Thomson Reuters Foundation: Malaria treatment fails in Cambodia because of drug resistance: researchers
“Malaria-carrying parasites in parts of Cambodia have developed resistance to a major drug used to treat the disease in Southeast Asia, according to research published on Thursday in The Lancet Infectious Diseases journal. The drug piperaquine, used in combination with the drug artemisinin, has been the main form of malaria treatment in Cambodia since 2008…” (Whiting, 1/7).

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Pakistan, Afghanistan Working Together On Polio Vaccination Campaigns

Pak Tribune: Pakistan and Afghanistan will synchronize their polio campaigns together
“Pakistan and Afghanistan will synchronize their polio campaigns and a three-member delegation from the Afghan national polio team will arrive in Pakistan on Jan. 10 to monitor the campaign beginning in Pakistan on Jan. 11 following Pakistan’s decision to support Afghanistan in establishing an Emergency Operations Centre (EOC)…” (1/8).

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WHO Global Strategy Aims To Improve Health Among Older People

The Lancet: WHO puts healthy aging on the front burner
“…[In] an office in WHO’s Geneva headquarters, … John Beard and his colleagues are mulling over the draft of a strategy — A Global Strategy and Plan of Action on Aging and Health — aimed at giving older people throughout the world a chance to live as full and healthy a life as [possible]. Beard, who heads WHO’s Department of Aging and Life Course, explains: ‘We are developing a strategy to ensure that older people in all countries of the world can experience both long and healthy lives’…” (Maurice, 1/9).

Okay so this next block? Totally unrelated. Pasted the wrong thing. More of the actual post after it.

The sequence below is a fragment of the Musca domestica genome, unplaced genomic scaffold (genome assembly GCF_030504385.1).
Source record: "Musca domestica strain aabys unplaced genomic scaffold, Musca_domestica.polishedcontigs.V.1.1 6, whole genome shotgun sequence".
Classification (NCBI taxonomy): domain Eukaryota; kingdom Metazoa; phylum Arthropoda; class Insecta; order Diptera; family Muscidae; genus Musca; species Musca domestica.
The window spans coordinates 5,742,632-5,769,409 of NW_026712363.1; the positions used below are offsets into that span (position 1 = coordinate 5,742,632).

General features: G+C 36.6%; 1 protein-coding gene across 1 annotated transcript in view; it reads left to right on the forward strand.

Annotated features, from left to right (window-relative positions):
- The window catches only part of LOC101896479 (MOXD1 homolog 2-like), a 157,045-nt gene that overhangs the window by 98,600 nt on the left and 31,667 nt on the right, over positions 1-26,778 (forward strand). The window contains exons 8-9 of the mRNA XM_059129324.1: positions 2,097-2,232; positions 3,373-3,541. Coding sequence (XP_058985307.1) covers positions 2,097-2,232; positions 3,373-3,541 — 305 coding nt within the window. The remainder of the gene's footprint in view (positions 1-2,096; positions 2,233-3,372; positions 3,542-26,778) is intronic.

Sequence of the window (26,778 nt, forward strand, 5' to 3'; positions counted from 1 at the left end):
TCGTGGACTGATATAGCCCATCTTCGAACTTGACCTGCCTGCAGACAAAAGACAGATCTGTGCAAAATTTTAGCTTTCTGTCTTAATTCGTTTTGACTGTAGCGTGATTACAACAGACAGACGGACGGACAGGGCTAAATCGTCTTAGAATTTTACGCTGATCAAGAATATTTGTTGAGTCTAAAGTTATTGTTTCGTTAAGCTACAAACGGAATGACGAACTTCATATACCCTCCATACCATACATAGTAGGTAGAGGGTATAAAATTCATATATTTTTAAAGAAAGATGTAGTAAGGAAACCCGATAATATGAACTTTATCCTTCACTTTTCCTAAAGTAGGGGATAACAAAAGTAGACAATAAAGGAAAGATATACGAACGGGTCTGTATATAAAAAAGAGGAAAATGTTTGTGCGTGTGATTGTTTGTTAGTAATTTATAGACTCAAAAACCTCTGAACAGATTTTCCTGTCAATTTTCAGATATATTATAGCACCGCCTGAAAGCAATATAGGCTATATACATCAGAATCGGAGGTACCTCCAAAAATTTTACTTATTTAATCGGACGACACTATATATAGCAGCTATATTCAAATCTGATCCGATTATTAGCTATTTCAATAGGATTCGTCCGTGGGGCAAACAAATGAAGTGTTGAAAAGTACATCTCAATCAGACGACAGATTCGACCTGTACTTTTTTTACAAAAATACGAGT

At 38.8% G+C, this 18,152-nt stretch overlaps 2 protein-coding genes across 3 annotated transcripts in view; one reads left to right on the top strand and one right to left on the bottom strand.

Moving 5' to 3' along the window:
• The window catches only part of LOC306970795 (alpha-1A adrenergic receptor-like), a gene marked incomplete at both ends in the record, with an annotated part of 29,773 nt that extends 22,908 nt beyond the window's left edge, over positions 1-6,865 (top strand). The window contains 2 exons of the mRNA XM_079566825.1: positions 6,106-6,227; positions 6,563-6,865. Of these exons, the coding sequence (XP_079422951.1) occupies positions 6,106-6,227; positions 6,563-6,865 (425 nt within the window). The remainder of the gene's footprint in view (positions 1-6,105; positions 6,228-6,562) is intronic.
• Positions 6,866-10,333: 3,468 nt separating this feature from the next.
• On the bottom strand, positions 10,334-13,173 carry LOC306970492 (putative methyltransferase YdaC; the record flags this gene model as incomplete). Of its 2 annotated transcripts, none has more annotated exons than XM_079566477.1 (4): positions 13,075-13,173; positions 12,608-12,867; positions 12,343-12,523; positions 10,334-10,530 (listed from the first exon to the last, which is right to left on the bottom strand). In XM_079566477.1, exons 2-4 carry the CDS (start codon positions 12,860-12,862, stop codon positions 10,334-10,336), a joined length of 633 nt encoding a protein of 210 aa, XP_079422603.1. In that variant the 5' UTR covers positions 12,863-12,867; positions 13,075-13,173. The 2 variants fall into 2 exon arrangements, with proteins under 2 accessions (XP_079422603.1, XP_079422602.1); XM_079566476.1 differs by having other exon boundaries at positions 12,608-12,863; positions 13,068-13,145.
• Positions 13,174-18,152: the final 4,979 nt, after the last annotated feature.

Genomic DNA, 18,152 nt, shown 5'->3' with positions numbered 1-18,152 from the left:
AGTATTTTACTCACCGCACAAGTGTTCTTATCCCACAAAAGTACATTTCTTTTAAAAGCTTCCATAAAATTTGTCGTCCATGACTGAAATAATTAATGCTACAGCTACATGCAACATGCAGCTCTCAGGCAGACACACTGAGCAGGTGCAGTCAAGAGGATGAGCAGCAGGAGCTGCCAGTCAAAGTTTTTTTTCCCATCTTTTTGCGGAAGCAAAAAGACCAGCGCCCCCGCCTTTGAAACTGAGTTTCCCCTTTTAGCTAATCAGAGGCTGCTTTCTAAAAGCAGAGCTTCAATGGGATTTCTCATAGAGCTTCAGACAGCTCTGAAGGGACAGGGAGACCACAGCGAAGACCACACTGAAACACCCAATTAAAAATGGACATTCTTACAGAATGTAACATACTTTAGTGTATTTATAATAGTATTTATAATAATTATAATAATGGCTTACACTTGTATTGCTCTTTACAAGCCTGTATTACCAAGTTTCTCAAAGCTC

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3rd WHO-Approved Cholera Vaccine Producer Will Supply 3M Doses This Year

Reuters: WHO approves third cholera vaccine producer
“A third producer of oral cholera vaccine has been approved that is expected to provide three million doses in 2016, the World Health Organization said on Friday, doubling the world’s stockpile against a disease that can kill within hours…” (Nebehay, 1/8).

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South Sudan Records 5 Guinea Worm Cases In 2015, 90% Drop Over 2014

Agence France-Presse: Flesh-burrowing worm nearly ‘eradicated from South Sudan’
“… ‘South Sudan is on the verge of eliminating guinea worm disease,’ South Sudan Minister of Health Riek Gai Kok said in a statement, after workers recorded just five cases last year, a more than 90 percent drop from 2014, when 70 cases were recorded — the highest number globally…” (1/8).

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Sugary Beverage Sales Drop Up To 12% Following Mexico's Implementation Of Soda Tax

New York Times: Mexican Soda Tax Followed by Drop in Sugary Drink Sales
“A tax on sugary drinks implemented in 2014 in Mexico appears to have had a significant impact: After one year, sales of sugary beverages in the country fell as much as 12 percent while bottled water purchases rose four percent, a new study found. Public health authorities hailed the findings as the first hard evidence that a nationwide tax could spur behavioral changes that might help to chip away at high obesity rates…” (O’Connor, 1/6).

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Indian Drug Supplier, European NGO Help Women Access Abortion Pills In Countries Where Procedure Outlawed

The Guardian: From Nagpur to Northern Ireland: pill pipeline helping women get round abortion laws